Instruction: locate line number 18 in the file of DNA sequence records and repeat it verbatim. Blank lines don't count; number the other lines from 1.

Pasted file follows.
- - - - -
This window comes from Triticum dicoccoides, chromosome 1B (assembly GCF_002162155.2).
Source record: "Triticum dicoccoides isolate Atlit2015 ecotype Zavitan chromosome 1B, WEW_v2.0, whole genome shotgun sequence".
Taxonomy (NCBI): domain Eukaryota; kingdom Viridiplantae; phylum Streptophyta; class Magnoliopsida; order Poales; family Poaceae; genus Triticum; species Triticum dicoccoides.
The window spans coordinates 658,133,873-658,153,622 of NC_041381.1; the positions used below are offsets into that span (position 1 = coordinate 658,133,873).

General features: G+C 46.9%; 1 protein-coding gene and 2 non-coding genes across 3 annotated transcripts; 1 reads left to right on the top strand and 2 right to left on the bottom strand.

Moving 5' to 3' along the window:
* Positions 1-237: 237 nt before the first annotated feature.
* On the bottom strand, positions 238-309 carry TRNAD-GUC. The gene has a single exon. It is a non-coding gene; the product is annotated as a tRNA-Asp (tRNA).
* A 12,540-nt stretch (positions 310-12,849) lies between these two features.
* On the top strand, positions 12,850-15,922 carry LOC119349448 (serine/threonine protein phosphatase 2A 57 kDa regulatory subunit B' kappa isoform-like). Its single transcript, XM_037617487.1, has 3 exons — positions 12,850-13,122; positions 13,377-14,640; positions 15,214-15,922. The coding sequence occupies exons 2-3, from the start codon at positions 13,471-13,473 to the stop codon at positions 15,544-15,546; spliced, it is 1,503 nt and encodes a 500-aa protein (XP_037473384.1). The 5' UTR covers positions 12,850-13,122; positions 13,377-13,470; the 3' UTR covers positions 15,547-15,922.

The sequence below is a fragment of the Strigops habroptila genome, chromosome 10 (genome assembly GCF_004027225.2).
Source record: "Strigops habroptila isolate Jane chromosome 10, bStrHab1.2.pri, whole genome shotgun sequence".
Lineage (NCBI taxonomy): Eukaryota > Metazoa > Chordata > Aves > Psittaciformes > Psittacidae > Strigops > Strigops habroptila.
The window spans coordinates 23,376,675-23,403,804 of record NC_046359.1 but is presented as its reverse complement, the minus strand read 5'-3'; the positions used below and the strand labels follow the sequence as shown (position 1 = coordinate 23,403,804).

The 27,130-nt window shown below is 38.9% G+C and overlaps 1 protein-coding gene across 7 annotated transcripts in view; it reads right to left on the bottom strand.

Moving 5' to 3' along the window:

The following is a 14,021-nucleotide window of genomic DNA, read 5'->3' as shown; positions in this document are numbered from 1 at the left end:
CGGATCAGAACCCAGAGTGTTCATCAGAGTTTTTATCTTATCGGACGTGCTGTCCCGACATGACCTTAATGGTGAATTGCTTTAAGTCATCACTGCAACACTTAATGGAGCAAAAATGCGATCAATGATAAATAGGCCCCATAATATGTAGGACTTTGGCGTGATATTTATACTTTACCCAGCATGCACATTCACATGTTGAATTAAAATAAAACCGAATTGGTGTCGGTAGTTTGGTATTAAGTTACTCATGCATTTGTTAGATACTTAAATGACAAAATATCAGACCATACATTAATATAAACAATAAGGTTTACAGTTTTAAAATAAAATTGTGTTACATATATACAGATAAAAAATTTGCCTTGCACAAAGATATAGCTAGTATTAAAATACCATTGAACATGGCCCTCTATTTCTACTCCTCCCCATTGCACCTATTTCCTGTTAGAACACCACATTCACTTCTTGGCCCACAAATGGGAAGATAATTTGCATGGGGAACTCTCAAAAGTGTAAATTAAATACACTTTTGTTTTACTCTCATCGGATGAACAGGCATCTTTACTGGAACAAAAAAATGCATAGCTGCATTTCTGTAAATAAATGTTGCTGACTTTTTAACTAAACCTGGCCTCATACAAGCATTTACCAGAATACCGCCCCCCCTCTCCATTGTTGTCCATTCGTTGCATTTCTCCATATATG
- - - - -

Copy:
CGGATCAGAACCCAGAGTGTTCATCAGAGTTTTTATCTTATCGGACGTGCTGTCCCGACATGACCTTAATGGTGAATTGCTTTAAGTCATCACTGCAACACTTAATGGAGCAAAAATGCGATCAATGATAAATAGGCCCCATAATATGTAGGACTTTGGCGTGATATTTATACTTTACCCAGCATGCACATTCACATGTTGAATTAAAATAAAACCGAATTGGTGTCGGTAGTTTGGTATTAAGTTACTCATGCATTTGTTAGATACTTAAATGACAAAATATCAGACCATACATTAATATAAACAATAAGGTTTACAGTTTTAAAATAAAATTGTGTTACATATATACAGATAAAAAATTTGCCTTGCACAAAGATATAGCTAGTATTAAAATACCATTGAACATGGCCCTCTATTTCTACTCCTCCCCATTGCACCTATTTCCTGTTAGAACACCACATTCACTTCTTGGCCCACAAATGGGAAGATAATTTGCATGGGGAACTCTCAAAAGTGTAAATTAAATACACTTTTGTTTTACTCTCATCGGATGAACAGGCATCTTTACTGGAACAAAAAAATGCATAGCTGCATTTCTGTAAATAAATGTTGCTGACTTTTTAACTAAACCTGGCCTCATACAAGCATTTACCAGAATACCGCCCCCCCTCTCCATTGTTGTCCATTCGTTGCATTTCTCCATATATG